The American Academy of Ophthalmology evaluated the practice of routine screening for intraocular infection from Candida septicemia. In the United States, ophthalmologists are consulted in the hospital to screen for intraocular infection routinely for patients with Candida bloodstream infections. This practice was established in the era before the use of systemic antifungal medication and the establishment of definitions of ocular disease with candidemia. A recent systematic review found a rate of less than 1% of routinely screened patients with endophthalmitis from Candida septicemia. Other studies found higher rates of endophthalmitis but had limitations in terms of inaccuracies in ocular disease classification, lack of vitreous biopsies, selection biases, and lack of longer-term visual outcomes. Some studies attributed ocular findings to Candida infections, rather than other comorbidities. Studies also have not demonstrated differences in medical management that are modified for eye disease treatment; therefore, therapy should be dictated by the underlying Candida infection, rather than be tailored on the basis of ocular findings. In summary, the Academy does not recommend a routine ophthalmologic consultation after laboratory findings of systemic Candida septicemia, which appears to be a low-value practice. An ophthalmologic consultation is a reasonable practice for a patient with signs or symptoms suggestive of ocular infection regardless of Candida septicemia.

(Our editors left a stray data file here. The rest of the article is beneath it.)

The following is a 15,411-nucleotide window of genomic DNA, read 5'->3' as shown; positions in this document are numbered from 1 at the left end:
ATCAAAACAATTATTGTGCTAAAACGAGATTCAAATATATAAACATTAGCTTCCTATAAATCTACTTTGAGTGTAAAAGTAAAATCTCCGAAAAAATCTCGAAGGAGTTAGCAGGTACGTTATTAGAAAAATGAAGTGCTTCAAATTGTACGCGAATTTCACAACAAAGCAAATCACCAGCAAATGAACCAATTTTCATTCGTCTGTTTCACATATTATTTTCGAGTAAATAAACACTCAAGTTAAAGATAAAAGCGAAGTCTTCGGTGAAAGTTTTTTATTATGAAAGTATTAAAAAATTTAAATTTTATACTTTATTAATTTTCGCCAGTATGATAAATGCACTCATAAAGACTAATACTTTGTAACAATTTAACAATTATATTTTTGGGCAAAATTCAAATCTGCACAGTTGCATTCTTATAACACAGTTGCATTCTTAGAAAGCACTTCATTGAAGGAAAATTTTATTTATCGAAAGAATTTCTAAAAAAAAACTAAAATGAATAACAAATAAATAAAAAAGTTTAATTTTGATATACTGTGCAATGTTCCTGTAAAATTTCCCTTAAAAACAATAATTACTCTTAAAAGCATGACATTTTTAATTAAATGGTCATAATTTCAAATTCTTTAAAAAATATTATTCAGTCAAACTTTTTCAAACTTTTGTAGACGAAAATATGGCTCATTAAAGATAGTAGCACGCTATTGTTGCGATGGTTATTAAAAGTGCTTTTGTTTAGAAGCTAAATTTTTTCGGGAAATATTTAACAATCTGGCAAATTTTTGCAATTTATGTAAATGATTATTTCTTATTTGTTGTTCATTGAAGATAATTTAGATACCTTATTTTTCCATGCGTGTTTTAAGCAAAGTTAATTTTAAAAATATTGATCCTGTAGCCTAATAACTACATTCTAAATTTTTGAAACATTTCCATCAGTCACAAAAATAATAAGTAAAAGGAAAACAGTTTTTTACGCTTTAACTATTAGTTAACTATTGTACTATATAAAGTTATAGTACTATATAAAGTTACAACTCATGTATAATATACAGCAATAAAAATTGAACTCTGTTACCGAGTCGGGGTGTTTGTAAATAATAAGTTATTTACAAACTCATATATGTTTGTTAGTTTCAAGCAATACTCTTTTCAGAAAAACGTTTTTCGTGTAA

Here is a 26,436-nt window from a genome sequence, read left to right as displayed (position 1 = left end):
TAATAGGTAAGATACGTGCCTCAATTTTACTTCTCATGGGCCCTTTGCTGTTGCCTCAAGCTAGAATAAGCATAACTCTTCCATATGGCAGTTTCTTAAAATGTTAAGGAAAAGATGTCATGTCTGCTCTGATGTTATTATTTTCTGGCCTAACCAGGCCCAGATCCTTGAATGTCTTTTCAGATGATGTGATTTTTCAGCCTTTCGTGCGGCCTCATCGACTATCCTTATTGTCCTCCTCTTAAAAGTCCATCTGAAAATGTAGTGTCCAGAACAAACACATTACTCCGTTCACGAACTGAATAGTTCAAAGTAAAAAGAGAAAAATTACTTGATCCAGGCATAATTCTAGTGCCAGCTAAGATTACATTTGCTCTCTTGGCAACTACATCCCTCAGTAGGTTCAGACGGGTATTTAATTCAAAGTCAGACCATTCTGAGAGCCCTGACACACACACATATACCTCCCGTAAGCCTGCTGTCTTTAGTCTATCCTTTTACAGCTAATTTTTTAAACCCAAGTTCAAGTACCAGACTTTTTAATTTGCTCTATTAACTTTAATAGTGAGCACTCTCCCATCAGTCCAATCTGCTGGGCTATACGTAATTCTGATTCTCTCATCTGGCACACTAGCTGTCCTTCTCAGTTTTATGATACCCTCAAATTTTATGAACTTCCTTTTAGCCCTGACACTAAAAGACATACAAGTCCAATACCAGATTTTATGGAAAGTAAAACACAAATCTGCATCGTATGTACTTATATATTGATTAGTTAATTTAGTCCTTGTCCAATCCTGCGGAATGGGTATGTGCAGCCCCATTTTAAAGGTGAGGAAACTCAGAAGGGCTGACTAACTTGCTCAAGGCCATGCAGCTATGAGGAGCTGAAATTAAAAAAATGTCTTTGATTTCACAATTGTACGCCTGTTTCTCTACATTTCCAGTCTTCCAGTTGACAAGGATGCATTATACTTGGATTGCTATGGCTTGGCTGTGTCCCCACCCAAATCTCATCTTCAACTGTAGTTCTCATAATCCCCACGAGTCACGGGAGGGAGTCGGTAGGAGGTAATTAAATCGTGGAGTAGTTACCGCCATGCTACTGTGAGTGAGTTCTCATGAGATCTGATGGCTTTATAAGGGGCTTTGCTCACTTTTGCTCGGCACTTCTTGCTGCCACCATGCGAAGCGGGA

Keywords: Candida; Policy; Screening.
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